Richard Wilkinson and Kate Pickett, The Spirit Level: Why Equality is Better for Everyone, Penguin, 2010.
 Note: International trade, foreign direct investment and even IMF financing can all be considered further examples of international redistribution as they involve sizable transfers of financial resources between countries. However, at present only through international aid can rich country governments directly redistribute public money to assist governments and people in poorer countries.
 Adam Parsons, ‘Should We Celebrate a Decline in Global Poverty?', Share The World's Resources, 16th March 2012.
 Thomas Pogge, The First UN Millennium Development Goal: A Cause for Celebration?, Presented at the University of Oslo, 11th September 2003, <www.etikk.no/globaljustice>
 In this report, the global sharing economy refers specifically to systems of sharing and redistribution that are international or global in nature - whether facilitated directly by people, organisations and governments or by global institutions like the United Nations. It refers to the many methods by which the international community can share their financial, technical, natural and other resources for the common good of all people. The global sharing economy is still in its infancy, but is nonetheless an important expression of the growing sense of solidarity and unity between people and nations.
 For example, see: Branko Milanovic, Ethical case and economic feasibility of global transfers, World Bank, August 2007.
 For more background and information, see for example: Charles Eisenstein, Sacred Economics: Money, Gift, and Society in the Age of Transition, Evolver Editions, 2011; Jeremy Rifkin, The Empathic Civilization, Cambridge: Polity Press, 2009; Michael Tomasello, Why We Cooperate, Cambridge: MIT Press, 2009; Frans De Waal, The Age of Empathy, New York: Harmony Books, 2009.
 For an introduction to the concept of the ‘commons' and the ‘global commons' see: <www.globalcommonstrust.org>; <www.schoolofcommoning.com>; <www.onthecommons.org>
 Elinor Ostrom, Governing the Commons: The Evolution of Institutions for Collective Action, Cambridge University Press, 1990.
 In 1966, the International Covenant on Civil and Political Rights (ICCPR) and the International Covenant on Economic, Social and Cultural Rights (ICESCR) were adopted by the United Nations. Numerous other treaties were subsequently offered at the international level, generally known as human rights instruments.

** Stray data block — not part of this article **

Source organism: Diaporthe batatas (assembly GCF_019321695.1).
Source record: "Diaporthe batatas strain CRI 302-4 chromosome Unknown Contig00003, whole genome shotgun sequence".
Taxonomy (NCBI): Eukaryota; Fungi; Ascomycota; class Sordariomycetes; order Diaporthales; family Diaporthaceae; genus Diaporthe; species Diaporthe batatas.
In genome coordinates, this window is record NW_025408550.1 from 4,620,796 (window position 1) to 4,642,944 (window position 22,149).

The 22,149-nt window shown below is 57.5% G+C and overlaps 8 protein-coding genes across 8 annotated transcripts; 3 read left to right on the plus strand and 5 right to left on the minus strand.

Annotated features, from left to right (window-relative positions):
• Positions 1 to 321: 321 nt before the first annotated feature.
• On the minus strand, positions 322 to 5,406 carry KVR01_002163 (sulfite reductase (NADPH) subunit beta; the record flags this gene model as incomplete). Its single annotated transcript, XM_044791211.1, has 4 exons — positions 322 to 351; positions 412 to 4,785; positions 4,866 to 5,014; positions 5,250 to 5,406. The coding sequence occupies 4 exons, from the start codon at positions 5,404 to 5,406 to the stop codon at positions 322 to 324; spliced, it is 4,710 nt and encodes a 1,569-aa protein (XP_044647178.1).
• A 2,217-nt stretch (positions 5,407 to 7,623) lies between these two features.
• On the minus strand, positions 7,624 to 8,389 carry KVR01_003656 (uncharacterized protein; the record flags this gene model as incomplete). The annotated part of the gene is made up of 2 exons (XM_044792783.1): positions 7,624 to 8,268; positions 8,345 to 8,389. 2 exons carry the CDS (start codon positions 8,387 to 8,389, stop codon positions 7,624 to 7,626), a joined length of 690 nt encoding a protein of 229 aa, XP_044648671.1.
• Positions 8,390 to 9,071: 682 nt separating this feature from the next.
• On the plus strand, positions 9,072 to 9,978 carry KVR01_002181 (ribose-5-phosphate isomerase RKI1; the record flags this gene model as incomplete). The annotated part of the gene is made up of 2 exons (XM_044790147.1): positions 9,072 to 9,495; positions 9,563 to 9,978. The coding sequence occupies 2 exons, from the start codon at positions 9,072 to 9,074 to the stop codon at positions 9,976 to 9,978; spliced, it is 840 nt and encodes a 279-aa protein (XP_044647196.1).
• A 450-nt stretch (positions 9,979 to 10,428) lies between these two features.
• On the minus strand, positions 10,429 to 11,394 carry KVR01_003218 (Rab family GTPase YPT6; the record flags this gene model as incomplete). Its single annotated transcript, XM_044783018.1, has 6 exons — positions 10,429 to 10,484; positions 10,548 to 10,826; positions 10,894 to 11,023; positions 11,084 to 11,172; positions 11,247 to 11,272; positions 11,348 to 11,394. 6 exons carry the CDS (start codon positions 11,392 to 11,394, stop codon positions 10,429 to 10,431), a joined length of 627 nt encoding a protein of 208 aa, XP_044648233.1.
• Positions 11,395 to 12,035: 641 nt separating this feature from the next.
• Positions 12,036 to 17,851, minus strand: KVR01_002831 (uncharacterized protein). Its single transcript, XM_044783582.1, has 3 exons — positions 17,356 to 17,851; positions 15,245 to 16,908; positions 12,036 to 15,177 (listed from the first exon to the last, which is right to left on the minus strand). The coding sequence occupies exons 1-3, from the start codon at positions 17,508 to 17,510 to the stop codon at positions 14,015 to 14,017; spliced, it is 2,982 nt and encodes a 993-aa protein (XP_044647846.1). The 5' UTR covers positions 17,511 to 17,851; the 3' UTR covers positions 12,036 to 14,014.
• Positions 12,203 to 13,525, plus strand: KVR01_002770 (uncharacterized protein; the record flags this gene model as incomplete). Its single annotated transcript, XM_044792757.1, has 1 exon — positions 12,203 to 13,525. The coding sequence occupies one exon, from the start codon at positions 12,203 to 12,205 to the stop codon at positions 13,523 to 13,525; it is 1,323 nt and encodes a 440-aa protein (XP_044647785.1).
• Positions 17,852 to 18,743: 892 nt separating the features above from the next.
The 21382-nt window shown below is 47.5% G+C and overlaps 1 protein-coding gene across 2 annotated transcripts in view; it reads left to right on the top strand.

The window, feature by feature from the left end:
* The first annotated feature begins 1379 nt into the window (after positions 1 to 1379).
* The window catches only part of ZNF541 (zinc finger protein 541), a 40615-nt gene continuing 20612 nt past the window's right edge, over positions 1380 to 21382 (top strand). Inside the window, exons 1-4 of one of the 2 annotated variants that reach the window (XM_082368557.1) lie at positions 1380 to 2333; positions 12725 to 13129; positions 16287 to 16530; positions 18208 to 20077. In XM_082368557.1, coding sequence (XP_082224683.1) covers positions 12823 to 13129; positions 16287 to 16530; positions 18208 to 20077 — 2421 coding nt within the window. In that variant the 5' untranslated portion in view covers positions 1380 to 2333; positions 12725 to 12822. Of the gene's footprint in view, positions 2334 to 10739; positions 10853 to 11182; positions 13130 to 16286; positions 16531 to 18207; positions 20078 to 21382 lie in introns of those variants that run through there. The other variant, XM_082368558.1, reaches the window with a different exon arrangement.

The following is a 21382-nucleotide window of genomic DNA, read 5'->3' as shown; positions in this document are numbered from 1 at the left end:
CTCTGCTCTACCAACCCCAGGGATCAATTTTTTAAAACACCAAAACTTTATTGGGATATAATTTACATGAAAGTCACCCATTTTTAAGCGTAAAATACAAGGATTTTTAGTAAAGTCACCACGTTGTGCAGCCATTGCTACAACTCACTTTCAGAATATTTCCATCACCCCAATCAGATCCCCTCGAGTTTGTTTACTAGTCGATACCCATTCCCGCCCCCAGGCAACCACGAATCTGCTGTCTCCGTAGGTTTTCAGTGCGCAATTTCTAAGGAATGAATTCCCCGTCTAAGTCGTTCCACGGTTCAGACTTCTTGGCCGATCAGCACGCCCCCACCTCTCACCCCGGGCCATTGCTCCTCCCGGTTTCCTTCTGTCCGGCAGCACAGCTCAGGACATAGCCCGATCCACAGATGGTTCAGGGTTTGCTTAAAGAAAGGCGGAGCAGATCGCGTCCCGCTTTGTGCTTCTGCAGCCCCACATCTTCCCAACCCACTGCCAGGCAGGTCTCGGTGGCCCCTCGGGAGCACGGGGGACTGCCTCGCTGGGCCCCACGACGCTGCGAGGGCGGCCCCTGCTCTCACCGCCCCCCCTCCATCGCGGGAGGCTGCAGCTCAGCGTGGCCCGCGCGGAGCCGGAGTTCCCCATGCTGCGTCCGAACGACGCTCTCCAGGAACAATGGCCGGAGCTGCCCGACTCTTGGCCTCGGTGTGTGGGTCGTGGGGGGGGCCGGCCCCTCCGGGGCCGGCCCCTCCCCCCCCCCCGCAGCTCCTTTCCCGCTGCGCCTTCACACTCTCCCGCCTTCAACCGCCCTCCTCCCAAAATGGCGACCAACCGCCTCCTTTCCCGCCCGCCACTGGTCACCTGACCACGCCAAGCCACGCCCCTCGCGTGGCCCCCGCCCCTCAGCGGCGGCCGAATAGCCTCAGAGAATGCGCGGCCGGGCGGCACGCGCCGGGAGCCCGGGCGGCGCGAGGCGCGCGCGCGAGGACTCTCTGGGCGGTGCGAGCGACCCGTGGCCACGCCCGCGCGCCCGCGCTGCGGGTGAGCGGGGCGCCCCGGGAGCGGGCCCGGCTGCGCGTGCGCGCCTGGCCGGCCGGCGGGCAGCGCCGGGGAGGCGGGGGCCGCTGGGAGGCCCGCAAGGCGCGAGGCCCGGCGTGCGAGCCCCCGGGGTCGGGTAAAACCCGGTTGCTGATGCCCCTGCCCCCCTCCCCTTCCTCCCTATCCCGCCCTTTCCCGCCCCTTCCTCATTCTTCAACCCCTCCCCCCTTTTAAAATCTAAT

Oxfam, 'Bank bailout could end poverty for 50 years - Oxfam tells G20', Press release, 1st April 2009.
 BBC News, ‘World 'dangerously unprepared' for future disasters', 27th December 2011.
 United Nations Peacekeeping, Financing peacekeeping, <www.un.org/en/peacekeeping/operations/financing.shtml>
 Maha Mussadaq, 'World Food Programme: 2011-2012 operation facing a shortfall of $9.3 million', International Herald Tribune, 24th January 2011.
 A report by Bill Gates to G20 leaders, Innovation With Impact: Financing 21st Century Development, Executive Summary, Cannes Summit, November 2011, p. 3.
 The United Nations Educational, Scientific and Cultural Organization (UNESCO) estimated that achieving universal primary education and the wider goals of "education for all" across 46 low-income countries by 2015 would require an additional $24 billion per year on top of an estimated existing national spending on basic
education of $12 billion in 2007. See: UNESCO, Education for All-Global Monitoring Report 2010: Reaching the Marginalized, Paris: 2010.
 A report by Bill Gates to G20 leaders, op cit.
 UN Millennium Project, Investing in Development: A Practical Plan to Achieve the Millennium Development goals, New York: 2005, Table 7, p. 57.
 International Labour Office, ‘Can low-income countries afford basic social security?', Social Security Policy Briefings, Paper 3. International Labour Office, Geneva, 2008.
 Oxfam, 'Bank bailout could end poverty for 50 years - Oxfam tells G20', Press release, 1st April 2009.
 Kate Raworth, A Safe and Just Space for Humanity: Can we live within the doughnut?, Oxfam, 13th February 2012.
 Maha Mussadaq, 'World Food Programme: 2011-2012 operation facing a shortfall of $9.3 million', International Herald Tribune, 24th January 2011.
 Henry Blodget, ‘Corporate Profits Just Hit An All-Time High, Wages Just Hit An All-Time Low', Business Insider, 22nd June 2012.
 Note: these figures are broad estimates based on the most recent data available at the time of writing. See individual sections in part 3 for references and further details.
 Refer to part 2 on the ‘global emergency' for references.
 For example, see: New Economics Foundation, A Green New Deal, The first report of the Green New Deal Group, 21 July 2008; United Nations Environment Programme, Global Green New Deal, Policy Brief, March 2009.